Automation is here to stay, and AI makes it more than a blind piece of software engineering. Indeed, AI’s impact is already being felt in major corporations.
AI automation Potential
A Martech study from March 2023 showed that 73% of marketers currently use GenAI tools, with 44% using it to compose email copy, 37% employing AI chatbots and 35% composing SEO content with it. Clearly, there’s no going back from adopting this invaluable new engine for industry.
The questions that remain worth asking include: how do we ringfence safe AI use, validate the insights it provides, and redeploy the displaced human workforce?
AI and Changing Markets
At the level of markets, AI is reshaping the value chain, while giving birth to entirely new services, sparking something of a goldrush in B2B AI tool innovation.
Take just one industry: finance. This is an arena in which 100% accuracy is required. This has made Fintech slow adopters of GenAI, which can only claim a 90% accuracy rating when creating content (at time of writing). AI’s tendency to “hallucinate” facts has been well-reported.
However, AI in partnership with human prompters, editors, and managers, can supply the 100% accuracy that Fintech demands. For an industry that could significantly benefit to achieve huge potential gains, the fallacy of out-of-control AIs running unchecked needs to be countered.
A recent article by Bain Capital Ventures, identified ten radically varied Fintech processes that could be revolutionized with GenAI, ranging from customized marketing to information validation, to risk identification. So many aspects of FinTech can be optimized and automated with GenAI that it has been predicted that almost two thirds of Americans will use mobile or online banking by 2025.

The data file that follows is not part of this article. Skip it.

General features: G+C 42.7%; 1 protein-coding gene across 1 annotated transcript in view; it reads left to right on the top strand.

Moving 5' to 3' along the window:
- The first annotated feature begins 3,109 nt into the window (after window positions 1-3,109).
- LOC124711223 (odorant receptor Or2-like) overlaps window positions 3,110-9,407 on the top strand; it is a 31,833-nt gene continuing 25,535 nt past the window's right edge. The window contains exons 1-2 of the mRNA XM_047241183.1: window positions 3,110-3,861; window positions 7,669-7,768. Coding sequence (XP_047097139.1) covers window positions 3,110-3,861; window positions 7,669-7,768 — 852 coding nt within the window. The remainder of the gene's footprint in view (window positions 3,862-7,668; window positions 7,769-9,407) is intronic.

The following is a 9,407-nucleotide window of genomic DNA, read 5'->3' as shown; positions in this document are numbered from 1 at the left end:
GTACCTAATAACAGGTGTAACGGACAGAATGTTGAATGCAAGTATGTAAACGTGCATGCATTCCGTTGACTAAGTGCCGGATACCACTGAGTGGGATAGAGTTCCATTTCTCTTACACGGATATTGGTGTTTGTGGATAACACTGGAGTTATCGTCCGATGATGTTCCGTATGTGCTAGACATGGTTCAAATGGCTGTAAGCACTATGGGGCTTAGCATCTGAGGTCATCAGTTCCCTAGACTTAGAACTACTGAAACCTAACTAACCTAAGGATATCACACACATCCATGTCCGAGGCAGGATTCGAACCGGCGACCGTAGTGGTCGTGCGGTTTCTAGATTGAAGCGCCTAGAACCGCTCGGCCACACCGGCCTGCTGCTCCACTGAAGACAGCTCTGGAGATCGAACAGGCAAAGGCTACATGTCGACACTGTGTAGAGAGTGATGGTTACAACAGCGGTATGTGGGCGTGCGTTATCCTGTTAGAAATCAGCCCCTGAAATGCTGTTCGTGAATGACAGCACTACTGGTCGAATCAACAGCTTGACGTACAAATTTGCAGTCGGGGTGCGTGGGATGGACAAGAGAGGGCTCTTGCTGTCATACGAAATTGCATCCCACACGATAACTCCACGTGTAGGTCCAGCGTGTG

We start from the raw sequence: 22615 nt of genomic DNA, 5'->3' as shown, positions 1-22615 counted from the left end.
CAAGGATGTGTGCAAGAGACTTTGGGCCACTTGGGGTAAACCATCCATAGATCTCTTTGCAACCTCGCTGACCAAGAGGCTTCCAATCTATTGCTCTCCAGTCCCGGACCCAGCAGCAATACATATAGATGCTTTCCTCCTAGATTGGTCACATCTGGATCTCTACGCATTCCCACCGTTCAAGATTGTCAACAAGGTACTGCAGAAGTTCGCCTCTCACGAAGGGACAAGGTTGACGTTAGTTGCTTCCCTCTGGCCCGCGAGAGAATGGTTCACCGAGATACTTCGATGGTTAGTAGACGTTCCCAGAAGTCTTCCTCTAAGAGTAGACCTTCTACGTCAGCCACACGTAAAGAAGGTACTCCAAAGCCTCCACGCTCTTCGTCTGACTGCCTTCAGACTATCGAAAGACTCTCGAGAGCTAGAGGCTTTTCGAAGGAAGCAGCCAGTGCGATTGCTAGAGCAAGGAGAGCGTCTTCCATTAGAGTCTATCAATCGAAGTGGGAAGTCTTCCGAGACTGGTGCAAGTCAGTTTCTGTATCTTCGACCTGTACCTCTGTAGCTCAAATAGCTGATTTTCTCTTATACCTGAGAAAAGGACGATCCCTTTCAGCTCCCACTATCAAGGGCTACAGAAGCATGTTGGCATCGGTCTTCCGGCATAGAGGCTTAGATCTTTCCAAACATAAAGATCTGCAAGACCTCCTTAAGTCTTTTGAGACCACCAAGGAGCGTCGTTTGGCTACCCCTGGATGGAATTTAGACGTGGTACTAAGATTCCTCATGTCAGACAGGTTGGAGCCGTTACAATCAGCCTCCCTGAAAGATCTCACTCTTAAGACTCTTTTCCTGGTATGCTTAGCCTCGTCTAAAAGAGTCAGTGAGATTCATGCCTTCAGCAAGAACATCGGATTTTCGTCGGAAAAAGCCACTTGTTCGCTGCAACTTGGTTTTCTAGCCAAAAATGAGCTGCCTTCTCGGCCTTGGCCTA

Redefining the genAI value chain
A new value chain has been created, built up from the LLMs and Foundation models, to the consulting services which use AI tools to provide services with a predictive power scarcely imagined ten years ago. Tenfold productivity gains have become more than a CEO’s fever dream.
There will be three components of GenAI products in future, of which the Large Language Models (LLMs) currently grabbing the headlines will be but a small part. Cutting edge GenAI will require:
- Foundation Models and LLMs, becoming ever more sophisticated.
- Fine-tuning services producing domain-specific training data, and reinforcement learning processes with human experts in the driving seat.
- New workflows, spearheaded by providers who will design a bespoke use case from the ground up to deliver exactly what each client needs from the modular components available.
That’s where Evalueserve comes in, helping businesses realize the massive gains that GenAI and automation can offer, if properly designed, integrated, and implemented.
JPMorgan Chase’s CEO Jamie Dimon admitted in 2022 that “we already have more than 300 use cases in production today for risk, prospecting, marketing, and customer service.”
AI needn’t be anxiety inducing; it can be a powerhouse of industry and a value chain game-changer.